5

I have files on a Windows server that have certain accented characters in the name. On Windows Explorer files are displayed normally but running 'dir' at the command prompt with default settings displays substituted characters.

For example, the character ö is displayed as o" in the listing. This causes problems when accessing these files from other platforms over SMB, presumably because of conflicting encoding/code pages. The problem is not present with all files and I don't know where the problem files came from.

Example:

E:\folder\files>dir
 Volume in drive E is data
 Volume Serial Number is 5841-C30E

 Directory of E:\folder\files  

07/05/2016  07:46 PM    <DIR>          .
07/05/2016  07:46 PM    <DIR>          ..
12/01/2015  11:12 AM            14,105 file with o" character.xlsx
01/22/2015  05:30 PM            11,598 file with correct ö character.xlsx
               2 File(s)         25,703 bytes
               2 Dir(s)  2,727,491,600,384 bytes free

I've changed file and directory names, but you'll get the idea.

Any ideas how the names could have gotten this way? Perhaps they were copied or created using another platform or tool?

How could I batch find and rename all the problem files? I looked at a couple of GUI renaming utilities but they don't see the problem and only work with the name shown in Windows Explorer.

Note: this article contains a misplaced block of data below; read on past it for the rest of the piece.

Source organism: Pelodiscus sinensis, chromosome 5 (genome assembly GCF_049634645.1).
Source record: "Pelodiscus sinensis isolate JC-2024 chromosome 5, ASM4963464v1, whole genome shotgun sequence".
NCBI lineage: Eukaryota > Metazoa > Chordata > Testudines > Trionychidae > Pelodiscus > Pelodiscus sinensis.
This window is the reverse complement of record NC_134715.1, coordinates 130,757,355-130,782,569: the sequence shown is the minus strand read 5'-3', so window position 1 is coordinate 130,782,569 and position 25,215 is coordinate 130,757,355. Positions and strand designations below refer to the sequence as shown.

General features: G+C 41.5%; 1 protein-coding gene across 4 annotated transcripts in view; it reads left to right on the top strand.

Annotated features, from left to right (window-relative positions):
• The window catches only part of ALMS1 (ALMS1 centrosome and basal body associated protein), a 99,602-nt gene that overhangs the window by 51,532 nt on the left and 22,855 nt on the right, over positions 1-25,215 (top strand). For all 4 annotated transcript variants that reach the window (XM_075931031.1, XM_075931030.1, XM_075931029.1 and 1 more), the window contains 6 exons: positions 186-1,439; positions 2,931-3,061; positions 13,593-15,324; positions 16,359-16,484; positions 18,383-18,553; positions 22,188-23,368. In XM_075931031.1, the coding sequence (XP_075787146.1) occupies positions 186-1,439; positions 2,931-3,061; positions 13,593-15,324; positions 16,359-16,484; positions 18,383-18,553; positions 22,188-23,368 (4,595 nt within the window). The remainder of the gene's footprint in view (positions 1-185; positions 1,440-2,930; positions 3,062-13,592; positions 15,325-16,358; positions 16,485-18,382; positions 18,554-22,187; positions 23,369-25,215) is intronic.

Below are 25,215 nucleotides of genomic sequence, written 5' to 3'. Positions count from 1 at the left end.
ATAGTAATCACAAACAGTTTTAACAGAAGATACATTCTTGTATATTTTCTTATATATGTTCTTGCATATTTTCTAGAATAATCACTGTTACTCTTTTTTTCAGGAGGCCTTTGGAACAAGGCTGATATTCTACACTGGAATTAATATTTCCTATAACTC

Filesystem on the drive is ReFS, could that have something to do with it?

Edit: ran PowerShell command

Y:\test>powershell -c Get-ChildItem ^|ForEach-Object {$x=$_.Name; For ($i=0;$i
-lt $x.Length; $i++) {\"{0} {1} {2}\" -f $x,$x[$i],[int]$x[$i]}}
file with o¨ character.xlsx o 111
file with o¨ character.xlsx ¨ 776

Cleaned up to show only relevant part.

So looks like it's really a combining diaeresis and not a vertical quotation mark. Like it should be, as I understand, when talking about unicode normalization.

4
  • Use chcp in the cmd shell to set an appropriate code page. See chcp - Change the active console Code Page. The default code page is determined by the Windows Locale.